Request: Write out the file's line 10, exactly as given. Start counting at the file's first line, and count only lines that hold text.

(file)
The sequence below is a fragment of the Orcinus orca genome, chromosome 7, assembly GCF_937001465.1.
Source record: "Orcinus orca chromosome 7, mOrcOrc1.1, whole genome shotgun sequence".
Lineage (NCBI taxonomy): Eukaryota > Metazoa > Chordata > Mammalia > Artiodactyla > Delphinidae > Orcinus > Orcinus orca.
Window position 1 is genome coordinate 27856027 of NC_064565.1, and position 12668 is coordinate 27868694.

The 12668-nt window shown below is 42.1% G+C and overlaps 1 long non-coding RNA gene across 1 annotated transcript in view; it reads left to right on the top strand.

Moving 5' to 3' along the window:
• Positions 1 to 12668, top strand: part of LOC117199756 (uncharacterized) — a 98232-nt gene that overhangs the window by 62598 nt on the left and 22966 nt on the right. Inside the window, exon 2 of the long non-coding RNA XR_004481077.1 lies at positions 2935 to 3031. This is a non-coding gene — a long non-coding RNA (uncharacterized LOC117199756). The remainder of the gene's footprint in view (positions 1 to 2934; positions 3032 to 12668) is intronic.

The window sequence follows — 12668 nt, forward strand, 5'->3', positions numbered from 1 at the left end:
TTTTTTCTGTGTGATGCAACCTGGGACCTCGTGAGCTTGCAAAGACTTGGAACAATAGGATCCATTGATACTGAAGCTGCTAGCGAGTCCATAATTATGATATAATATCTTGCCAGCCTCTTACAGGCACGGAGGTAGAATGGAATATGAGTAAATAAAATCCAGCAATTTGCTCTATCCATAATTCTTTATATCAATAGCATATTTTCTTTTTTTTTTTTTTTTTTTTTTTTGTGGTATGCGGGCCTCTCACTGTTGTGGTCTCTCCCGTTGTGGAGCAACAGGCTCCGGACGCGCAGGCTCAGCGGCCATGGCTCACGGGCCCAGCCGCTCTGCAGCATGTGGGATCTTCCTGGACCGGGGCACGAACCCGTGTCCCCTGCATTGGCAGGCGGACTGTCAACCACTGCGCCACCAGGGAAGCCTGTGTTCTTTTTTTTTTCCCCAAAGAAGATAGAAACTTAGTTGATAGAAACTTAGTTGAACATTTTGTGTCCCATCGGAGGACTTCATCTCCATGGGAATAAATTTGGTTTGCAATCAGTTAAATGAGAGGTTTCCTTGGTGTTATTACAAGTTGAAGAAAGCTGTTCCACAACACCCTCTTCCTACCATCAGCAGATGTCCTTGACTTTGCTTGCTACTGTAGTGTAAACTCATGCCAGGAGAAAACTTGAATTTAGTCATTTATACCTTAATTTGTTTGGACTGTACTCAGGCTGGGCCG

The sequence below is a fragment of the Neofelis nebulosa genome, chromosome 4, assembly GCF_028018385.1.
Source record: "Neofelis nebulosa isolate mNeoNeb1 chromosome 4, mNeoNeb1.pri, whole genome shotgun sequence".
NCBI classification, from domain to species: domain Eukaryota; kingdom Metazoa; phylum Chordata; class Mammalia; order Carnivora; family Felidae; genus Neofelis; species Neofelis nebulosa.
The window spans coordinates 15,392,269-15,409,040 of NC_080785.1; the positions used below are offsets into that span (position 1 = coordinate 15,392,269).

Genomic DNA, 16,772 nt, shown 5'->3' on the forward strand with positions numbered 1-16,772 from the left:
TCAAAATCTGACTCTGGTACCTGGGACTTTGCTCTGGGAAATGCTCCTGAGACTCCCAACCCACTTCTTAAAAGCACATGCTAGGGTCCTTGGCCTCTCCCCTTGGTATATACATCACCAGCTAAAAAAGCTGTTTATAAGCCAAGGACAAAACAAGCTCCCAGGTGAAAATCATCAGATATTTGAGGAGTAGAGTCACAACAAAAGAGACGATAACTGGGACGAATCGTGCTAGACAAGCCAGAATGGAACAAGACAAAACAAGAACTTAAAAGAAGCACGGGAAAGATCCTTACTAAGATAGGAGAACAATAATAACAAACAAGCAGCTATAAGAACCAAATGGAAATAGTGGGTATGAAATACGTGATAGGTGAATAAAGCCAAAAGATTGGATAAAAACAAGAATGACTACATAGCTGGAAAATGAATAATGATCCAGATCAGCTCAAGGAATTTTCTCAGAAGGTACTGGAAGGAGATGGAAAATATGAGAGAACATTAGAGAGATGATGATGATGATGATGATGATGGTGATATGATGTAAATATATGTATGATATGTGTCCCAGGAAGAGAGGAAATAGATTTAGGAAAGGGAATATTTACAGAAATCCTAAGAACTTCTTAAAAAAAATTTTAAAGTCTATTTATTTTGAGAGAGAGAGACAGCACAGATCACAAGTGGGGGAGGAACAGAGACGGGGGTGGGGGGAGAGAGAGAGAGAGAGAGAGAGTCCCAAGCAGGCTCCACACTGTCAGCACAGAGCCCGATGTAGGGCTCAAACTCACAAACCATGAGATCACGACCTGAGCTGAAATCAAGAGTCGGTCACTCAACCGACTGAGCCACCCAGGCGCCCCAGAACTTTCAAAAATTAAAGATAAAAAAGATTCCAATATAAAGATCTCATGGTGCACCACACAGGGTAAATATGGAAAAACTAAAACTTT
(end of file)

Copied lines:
The sequence below is a fragment of the Neofelis nebulosa genome, chromosome 4, assembly GCF_028018385.1.